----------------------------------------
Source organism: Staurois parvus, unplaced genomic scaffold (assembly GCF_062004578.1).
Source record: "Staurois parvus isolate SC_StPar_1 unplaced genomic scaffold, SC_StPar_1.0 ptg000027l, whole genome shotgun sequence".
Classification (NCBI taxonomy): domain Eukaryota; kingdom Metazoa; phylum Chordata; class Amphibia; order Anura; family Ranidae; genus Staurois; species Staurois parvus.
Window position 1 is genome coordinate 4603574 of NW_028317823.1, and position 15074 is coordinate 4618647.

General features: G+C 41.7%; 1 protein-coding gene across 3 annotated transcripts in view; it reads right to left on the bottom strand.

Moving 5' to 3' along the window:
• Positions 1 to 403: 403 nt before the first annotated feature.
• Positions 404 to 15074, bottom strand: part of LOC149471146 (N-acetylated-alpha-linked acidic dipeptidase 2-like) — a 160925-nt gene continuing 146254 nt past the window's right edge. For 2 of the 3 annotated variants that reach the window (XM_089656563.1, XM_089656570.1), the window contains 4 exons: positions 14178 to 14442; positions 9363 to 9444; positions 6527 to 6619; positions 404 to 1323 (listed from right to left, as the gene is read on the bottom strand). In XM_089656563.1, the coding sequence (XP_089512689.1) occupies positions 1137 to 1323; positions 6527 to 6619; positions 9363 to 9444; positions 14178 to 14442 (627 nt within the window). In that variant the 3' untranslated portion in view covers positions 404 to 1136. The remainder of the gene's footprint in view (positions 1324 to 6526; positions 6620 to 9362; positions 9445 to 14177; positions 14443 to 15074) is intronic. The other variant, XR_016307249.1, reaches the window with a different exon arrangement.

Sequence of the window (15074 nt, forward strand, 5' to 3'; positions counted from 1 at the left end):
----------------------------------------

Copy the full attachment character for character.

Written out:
Source organism: Staurois parvus, unplaced genomic scaffold (assembly GCF_062004578.1).
Source record: "Staurois parvus isolate SC_StPar_1 unplaced genomic scaffold, SC_StPar_1.0 ptg000027l, whole genome shotgun sequence".
Classification (NCBI taxonomy): domain Eukaryota; kingdom Metazoa; phylum Chordata; class Amphibia; order Anura; family Ranidae; genus Staurois; species Staurois parvus.
Window position 1 is genome coordinate 4603574 of NW_028317823.1, and position 15074 is coordinate 4618647.

General features: G+C 41.7%; 1 protein-coding gene across 3 annotated transcripts in view; it reads right to left on the bottom strand.

Moving 5' to 3' along the window:
• Positions 1 to 403: 403 nt before the first annotated feature.
• Positions 404 to 15074, bottom strand: part of LOC149471146 (N-acetylated-alpha-linked acidic dipeptidase 2-like) — a 160925-nt gene continuing 146254 nt past the window's right edge. For 2 of the 3 annotated variants that reach the window (XM_089656563.1, XM_089656570.1), the window contains 4 exons: positions 14178 to 14442; positions 9363 to 9444; positions 6527 to 6619; positions 404 to 1323 (listed from right to left, as the gene is read on the bottom strand). In XM_089656563.1, the coding sequence (XP_089512689.1) occupies positions 1137 to 1323; positions 6527 to 6619; positions 9363 to 9444; positions 14178 to 14442 (627 nt within the window). In that variant the 3' untranslated portion in view covers positions 404 to 1136. The remainder of the gene's footprint in view (positions 1324 to 6526; positions 6620 to 9362; positions 9445 to 14177; positions 14443 to 15074) is intronic. The other variant, XR_016307249.1, reaches the window with a different exon arrangement.

Sequence of the window (15074 nt, forward strand, 5' to 3'; positions counted from 1 at the left end):